Diana Rigg, who first captivated viewers in "The Avengers" (1966-68), describers her latest role, Lady Dedlock in PBS' "Masterpiece Theater" production of Charles Dickens' "Bleak House" as "proud, haughty and cold." But when viewers discover why she had to smother her warmth, she insists they'll see her as a "very sad character." The third episode airs Sunday at 9 p.m. on Ch. 13.
"Dickens was an extraordinary man," said Rigg from London. "But Shakespeare still tops my list of writers. I loved playing Regan with Sir Laurence Olivier in 'King Lear' (an outstanding production to be rerun on Ch. 13 next Wednesday at 9), Lady Macbeth, and other Shakespearean roles."
Married now to director Archie Stirling and mother of an 8-year-old daughter, Rachael, the stunning, auburn-haired star is reluctant to tackle another TV series. "I find I have to devote so much time to my marriage," she confessed, "so a series would be difficult at this time." Once unsure about marriage, she now says "it looks so much better from the inside than the outside. It's nice being married."
Rigg has mellowed, her drive and ambition sublimated by what she considers "more important things." She keeps fit jogging and playing tennis. She likes good food and wine. And when she's not working, she spends her days chauferring her daughter around to school, to piano lessons, and fulfilling other demanding domestic chores.
"When I was 16, I chose drama school (the Royal Academy of Dramatic Arts) over a university," recalled the actress, who had gone to boarding schools as a young girl. She's still debating whether or not to put her daughter in one. "It's quite opposite from a home," she remembered. "It's communal living. Some people loathe it, some adore it."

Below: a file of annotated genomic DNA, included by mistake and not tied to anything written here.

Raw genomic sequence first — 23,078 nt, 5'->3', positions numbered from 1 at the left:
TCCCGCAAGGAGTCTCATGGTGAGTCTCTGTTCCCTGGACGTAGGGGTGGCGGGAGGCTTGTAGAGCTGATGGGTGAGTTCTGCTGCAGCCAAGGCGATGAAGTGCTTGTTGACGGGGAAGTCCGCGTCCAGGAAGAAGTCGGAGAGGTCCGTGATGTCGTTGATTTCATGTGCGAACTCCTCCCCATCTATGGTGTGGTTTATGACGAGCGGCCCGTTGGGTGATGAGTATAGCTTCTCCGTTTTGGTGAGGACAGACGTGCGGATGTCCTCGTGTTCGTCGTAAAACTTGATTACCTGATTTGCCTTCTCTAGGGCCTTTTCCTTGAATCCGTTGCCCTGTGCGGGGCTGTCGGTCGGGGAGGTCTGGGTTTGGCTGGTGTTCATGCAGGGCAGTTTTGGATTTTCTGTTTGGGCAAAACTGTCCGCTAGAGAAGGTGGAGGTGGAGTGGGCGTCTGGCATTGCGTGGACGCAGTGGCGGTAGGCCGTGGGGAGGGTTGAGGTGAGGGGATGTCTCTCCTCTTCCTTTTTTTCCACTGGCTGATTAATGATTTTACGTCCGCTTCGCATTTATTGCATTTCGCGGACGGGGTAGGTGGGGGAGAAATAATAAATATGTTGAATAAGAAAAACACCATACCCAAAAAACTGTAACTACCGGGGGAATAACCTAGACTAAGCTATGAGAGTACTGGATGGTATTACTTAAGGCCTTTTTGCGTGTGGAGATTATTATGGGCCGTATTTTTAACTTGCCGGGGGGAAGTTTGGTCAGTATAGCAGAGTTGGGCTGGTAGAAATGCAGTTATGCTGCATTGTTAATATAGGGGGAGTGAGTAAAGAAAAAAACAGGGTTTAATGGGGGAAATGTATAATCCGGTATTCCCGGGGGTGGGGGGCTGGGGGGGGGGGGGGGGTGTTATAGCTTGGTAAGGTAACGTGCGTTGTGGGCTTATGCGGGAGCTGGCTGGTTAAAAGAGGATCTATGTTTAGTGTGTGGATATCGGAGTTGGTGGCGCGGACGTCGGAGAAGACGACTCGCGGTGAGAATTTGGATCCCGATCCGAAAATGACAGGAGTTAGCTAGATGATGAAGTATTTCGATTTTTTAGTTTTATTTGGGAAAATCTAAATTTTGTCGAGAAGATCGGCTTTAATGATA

Her own reaction? "I wasn't prepared for it at age 7," she acknowledged. "But I don't think it damaged me."
Rigg, one of the most candid actresses around, admits she dreads getting older. "Especially when you're used to looking good, it's hard," she commented. "That's why I work out." Making it more difficult on her are two teenage stepsons, who refer to aging people as "wrinkly-crinkly." She laughs good-naturedly. "They call me a 'wrinkly' now, but I dread being a 'crinkly'."
A meticulous actress who loves her profession, she thoroughly researches a character before starting a role. Then she devises a way to "intelligently put it over - a nightly exercise that becomes an exhilarating experience."